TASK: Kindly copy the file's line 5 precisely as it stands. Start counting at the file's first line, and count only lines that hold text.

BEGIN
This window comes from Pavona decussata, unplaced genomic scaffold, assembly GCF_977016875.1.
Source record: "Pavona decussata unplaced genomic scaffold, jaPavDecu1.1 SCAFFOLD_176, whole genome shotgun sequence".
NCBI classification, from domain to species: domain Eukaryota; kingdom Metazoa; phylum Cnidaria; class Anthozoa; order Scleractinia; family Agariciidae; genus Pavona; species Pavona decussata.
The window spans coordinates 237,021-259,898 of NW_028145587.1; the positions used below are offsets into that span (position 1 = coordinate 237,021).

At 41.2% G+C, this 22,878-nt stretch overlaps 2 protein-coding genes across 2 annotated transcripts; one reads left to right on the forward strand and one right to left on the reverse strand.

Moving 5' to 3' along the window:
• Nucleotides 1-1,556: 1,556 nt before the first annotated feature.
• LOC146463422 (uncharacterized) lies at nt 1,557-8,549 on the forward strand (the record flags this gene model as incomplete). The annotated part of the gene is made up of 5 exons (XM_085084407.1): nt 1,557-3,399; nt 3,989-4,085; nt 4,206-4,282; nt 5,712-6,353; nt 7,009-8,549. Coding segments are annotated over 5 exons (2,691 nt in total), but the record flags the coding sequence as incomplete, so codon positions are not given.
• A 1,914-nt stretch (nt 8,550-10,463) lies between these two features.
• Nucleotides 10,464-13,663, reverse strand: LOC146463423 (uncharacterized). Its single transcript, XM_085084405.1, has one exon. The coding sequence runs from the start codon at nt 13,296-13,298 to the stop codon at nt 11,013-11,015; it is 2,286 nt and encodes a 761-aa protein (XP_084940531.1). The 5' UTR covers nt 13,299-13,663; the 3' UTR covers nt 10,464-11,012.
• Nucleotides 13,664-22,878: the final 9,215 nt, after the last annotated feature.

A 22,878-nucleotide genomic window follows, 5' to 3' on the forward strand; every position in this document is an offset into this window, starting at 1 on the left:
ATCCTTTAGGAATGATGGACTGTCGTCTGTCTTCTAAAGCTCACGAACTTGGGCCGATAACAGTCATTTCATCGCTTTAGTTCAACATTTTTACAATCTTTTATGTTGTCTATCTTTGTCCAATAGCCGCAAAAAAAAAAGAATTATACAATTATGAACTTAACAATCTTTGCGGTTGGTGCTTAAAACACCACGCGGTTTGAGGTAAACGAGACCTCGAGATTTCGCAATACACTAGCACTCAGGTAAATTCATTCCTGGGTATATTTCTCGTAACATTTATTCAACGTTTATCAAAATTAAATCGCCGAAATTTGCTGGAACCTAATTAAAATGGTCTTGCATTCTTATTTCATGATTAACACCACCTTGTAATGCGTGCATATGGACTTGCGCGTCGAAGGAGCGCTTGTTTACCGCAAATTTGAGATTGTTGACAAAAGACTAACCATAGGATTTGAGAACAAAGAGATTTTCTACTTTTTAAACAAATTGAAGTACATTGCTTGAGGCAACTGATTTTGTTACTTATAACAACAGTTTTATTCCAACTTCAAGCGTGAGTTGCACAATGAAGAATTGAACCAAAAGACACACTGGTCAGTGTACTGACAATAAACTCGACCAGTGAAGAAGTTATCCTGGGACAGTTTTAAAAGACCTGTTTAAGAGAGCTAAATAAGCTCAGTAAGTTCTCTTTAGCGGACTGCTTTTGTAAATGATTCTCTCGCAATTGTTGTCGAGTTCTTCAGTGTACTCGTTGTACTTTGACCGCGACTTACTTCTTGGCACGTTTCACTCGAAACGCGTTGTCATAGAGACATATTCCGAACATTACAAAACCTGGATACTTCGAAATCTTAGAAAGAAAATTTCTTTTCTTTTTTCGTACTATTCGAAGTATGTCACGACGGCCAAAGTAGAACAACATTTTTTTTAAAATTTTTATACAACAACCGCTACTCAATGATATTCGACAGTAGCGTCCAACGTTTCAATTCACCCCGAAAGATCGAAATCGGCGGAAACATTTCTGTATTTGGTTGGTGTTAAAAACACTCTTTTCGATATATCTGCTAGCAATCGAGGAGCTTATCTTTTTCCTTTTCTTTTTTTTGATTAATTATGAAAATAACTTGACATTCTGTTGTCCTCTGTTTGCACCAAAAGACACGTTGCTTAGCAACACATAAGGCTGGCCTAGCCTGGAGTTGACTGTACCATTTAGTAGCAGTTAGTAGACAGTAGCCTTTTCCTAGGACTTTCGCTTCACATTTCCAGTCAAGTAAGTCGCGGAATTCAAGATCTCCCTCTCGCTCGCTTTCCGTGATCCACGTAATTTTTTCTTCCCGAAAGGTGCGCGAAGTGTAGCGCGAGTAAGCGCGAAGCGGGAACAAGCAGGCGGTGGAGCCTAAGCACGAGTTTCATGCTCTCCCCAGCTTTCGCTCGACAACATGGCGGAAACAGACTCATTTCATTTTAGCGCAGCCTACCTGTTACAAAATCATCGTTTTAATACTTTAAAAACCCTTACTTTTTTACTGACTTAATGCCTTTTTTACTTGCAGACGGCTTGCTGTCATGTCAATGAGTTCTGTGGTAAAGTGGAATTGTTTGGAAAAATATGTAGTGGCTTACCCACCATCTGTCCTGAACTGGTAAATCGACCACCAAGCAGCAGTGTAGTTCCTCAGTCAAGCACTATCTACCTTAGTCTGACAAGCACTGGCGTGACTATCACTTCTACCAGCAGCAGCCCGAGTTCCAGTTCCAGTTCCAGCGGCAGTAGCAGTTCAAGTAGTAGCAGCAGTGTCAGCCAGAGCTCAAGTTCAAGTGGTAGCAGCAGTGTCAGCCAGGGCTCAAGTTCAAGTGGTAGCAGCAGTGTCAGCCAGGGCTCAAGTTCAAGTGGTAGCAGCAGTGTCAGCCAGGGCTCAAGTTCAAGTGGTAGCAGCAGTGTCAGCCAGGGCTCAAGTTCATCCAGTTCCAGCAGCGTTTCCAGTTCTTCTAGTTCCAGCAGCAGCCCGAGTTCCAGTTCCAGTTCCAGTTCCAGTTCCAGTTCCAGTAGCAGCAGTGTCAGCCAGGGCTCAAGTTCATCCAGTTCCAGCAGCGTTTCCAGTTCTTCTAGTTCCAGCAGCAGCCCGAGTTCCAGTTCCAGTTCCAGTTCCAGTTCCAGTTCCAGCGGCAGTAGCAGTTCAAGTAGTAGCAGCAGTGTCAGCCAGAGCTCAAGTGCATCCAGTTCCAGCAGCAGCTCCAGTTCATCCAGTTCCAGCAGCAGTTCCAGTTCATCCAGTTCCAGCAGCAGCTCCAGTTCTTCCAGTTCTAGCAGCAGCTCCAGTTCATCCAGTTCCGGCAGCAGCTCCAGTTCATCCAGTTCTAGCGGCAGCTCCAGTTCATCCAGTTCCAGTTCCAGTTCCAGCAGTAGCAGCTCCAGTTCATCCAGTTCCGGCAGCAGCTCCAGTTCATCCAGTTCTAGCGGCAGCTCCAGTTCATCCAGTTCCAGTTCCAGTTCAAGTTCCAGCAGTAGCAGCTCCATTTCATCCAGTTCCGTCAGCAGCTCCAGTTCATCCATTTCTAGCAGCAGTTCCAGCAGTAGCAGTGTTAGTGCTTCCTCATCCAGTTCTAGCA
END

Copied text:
At 41.2% G+C, this 22,878-nt stretch overlaps 2 protein-coding genes across 2 annotated transcripts; one reads left to right on the forward strand and one right to left on the reverse strand.